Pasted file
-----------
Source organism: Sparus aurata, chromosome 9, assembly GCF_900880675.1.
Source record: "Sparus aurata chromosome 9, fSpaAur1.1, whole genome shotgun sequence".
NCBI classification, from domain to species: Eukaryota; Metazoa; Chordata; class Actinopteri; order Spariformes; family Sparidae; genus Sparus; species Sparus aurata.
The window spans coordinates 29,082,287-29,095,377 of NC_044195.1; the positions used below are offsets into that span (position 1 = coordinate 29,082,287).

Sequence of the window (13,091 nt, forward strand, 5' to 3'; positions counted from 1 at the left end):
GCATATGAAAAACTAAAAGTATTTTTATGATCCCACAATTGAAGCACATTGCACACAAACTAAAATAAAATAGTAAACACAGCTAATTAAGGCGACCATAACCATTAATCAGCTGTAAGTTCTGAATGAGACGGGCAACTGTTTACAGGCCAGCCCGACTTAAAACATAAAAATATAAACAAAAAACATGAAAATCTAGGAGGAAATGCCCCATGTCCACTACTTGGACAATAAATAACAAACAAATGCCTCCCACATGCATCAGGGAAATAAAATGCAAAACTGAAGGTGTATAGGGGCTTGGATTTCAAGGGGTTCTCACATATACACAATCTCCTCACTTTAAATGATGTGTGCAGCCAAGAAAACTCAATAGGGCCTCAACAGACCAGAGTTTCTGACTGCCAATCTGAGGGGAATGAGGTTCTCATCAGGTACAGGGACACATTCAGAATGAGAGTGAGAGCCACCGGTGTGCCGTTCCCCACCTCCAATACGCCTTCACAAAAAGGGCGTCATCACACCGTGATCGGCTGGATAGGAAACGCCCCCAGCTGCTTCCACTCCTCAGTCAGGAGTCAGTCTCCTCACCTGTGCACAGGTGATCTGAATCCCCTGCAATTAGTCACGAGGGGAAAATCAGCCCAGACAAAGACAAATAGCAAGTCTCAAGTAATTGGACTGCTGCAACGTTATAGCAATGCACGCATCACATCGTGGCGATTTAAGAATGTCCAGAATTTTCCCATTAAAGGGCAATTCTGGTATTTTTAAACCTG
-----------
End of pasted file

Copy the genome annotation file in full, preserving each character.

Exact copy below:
Source organism: Sparus aurata, chromosome 9, assembly GCF_900880675.1.
Source record: "Sparus aurata chromosome 9, fSpaAur1.1, whole genome shotgun sequence".
NCBI classification, from domain to species: Eukaryota; Metazoa; Chordata; class Actinopteri; order Spariformes; family Sparidae; genus Sparus; species Sparus aurata.
The window spans coordinates 29,082,287-29,095,377 of NC_044195.1; the positions used below are offsets into that span (position 1 = coordinate 29,082,287).

Sequence of the window (13,091 nt, forward strand, 5' to 3'; positions counted from 1 at the left end):
GCATATGAAAAACTAAAAGTATTTTTATGATCCCACAATTGAAGCACATTGCACACAAACTAAAATAAAATAGTAAACACAGCTAATTAAGGCGACCATAACCATTAATCAGCTGTAAGTTCTGAATGAGACGGGCAACTGTTTACAGGCCAGCCCGACTTAAAACATAAAAATATAAACAAAAAACATGAAAATCTAGGAGGAAATGCCCCATGTCCACTACTTGGACAATAAATAACAAACAAATGCCTCCCACATGCATCAGGGAAATAAAATGCAAAACTGAAGGTGTATAGGGGCTTGGATTTCAAGGGGTTCTCACATATACACAATCTCCTCACTTTAAATGATGTGTGCAGCCAAGAAAACTCAATAGGGCCTCAACAGACCAGAGTTTCTGACTGCCAATCTGAGGGGAATGAGGTTCTCATCAGGTACAGGGACACATTCAGAATGAGAGTGAGAGCCACCGGTGTGCCGTTCCCCACCTCCAATACGCCTTCACAAAAAGGGCGTCATCACACCGTGATCGGCTGGATAGGAAACGCCCCCAGCTGCTTCCACTCCTCAGTCAGGAGTCAGTCTCCTCACCTGTGCACAGGTGATCTGAATCCCCTGCAATTAGTCACGAGGGGAAAATCAGCCCAGACAAAGACAAATAGCAAGTCTCAAGTAATTGGACTGCTGCAACGTTATAGCAATGCACGCATCACATCGTGGCGATTTAAGAATGTCCAGAATTTTCCCATTAAAGGGCAATTCTGGTATTTTTAAACCTG